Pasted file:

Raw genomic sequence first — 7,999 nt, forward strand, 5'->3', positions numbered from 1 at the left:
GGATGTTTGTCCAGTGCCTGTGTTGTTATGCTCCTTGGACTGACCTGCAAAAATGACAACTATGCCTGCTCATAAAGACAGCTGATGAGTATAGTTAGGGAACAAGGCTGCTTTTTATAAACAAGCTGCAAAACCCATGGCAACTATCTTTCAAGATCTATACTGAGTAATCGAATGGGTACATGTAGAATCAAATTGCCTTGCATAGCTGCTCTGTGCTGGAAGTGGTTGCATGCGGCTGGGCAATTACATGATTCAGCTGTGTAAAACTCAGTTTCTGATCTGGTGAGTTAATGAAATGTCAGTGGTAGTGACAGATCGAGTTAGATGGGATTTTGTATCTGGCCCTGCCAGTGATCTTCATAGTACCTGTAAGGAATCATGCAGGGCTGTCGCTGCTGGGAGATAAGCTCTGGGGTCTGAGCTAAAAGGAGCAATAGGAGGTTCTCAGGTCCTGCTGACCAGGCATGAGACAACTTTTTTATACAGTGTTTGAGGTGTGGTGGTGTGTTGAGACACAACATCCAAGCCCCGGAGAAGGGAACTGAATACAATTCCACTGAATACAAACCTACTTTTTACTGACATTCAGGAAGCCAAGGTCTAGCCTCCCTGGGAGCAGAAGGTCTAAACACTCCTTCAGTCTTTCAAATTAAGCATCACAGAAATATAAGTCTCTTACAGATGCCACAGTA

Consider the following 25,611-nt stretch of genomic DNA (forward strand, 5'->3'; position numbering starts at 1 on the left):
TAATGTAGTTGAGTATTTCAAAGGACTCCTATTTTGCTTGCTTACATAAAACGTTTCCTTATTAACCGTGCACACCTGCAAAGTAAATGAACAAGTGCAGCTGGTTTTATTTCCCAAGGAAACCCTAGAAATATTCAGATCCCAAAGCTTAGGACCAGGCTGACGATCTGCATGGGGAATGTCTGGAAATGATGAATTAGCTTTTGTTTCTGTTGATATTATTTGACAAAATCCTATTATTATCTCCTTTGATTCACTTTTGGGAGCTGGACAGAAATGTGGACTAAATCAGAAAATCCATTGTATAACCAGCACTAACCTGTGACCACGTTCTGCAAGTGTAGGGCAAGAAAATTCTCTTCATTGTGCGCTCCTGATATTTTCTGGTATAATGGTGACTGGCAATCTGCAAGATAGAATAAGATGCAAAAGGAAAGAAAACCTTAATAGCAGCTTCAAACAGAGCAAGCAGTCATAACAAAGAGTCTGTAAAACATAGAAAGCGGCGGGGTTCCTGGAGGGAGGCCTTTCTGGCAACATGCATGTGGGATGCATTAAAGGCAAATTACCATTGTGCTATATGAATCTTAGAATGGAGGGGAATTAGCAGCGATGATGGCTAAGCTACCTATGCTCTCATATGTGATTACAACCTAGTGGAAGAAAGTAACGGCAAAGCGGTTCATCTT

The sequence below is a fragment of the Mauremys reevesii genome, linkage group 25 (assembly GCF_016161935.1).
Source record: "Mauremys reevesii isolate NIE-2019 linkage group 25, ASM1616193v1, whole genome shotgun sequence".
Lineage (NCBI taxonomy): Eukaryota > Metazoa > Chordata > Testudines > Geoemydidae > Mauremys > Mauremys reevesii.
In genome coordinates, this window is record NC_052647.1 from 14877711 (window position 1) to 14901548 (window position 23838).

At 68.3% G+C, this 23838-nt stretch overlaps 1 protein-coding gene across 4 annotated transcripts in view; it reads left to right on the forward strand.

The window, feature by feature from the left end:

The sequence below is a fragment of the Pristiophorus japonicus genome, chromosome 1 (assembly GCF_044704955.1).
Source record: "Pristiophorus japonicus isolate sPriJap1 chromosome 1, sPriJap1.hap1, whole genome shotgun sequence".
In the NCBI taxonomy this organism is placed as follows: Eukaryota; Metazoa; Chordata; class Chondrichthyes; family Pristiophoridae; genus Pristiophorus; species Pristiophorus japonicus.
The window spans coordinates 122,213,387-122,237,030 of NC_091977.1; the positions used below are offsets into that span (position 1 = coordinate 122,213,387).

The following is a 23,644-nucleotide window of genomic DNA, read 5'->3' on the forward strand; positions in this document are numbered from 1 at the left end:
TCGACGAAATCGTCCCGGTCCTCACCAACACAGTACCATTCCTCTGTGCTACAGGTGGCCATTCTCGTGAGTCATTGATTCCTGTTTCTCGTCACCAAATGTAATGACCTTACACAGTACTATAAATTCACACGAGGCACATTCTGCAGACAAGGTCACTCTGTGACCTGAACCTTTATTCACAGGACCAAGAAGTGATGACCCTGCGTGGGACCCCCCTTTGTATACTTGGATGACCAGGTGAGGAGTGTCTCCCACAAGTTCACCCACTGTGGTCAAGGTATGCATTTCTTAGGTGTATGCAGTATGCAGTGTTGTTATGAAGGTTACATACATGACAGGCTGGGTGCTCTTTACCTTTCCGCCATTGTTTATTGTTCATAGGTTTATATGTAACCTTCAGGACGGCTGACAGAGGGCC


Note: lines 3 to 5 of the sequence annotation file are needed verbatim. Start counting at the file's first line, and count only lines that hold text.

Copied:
Consider the following 25,611-nt stretch of genomic DNA (forward strand, 5'->3'; position numbering starts at 1 on the left):
TAATGTAGTTGAGTATTTCAAAGGACTCCTATTTTGCTTGCTTACATAAAACGTTTCCTTATTAACCGTGCACACCTGCAAAGTAAATGAACAAGTGCAGCTGGTTTTATTTCCCAAGGAAACCCTAGAAATATTCAGATCCCAAAGCTTAGGACCAGGCTGACGATCTGCATGGGGAATGTCTGGAAATGATGAATTAGCTTTTGTTTCTGTTGATATTATTTGACAAAATCCTATTATTATCTCCTTTGATTCACTTTTGGGAGCTGGACAGAAATGTGGACTAAATCAGAAAATCCATTGTATAACCAGCACTAACCTGTGACCACGTTCTGCAAGTGTAGGGCAAGAAAATTCTCTTCATTGTGCGCTCCTGATATTTTCTGGTATAATGGTGACTGGCAATCTGCAAGATAGAATAAGATGCAAAAGGAAAGAAAACCTTAATAGCAGCTTCAAACAGAGCAAGCAGTCATAACAAAGAGTCTGTAAAACATAGAAAGCGGCGGGGTTCCTGGAGGGAGGCCTTTCTGGCAACATGCATGTGGGATGCATTAAAGGCAAATTACCATTGTGCTATATGAATCTTAGAATGGAGGGGAATTAGCAGCGATGATGGCTAAGCTACCTATGCTCTCATATGTGATTACAACCTAGTGGAAGAAAGTAACGGCAAAGCGGTTCATCTT

The sequence below is a fragment of the Mauremys reevesii genome, linkage group 25 (assembly GCF_016161935.1).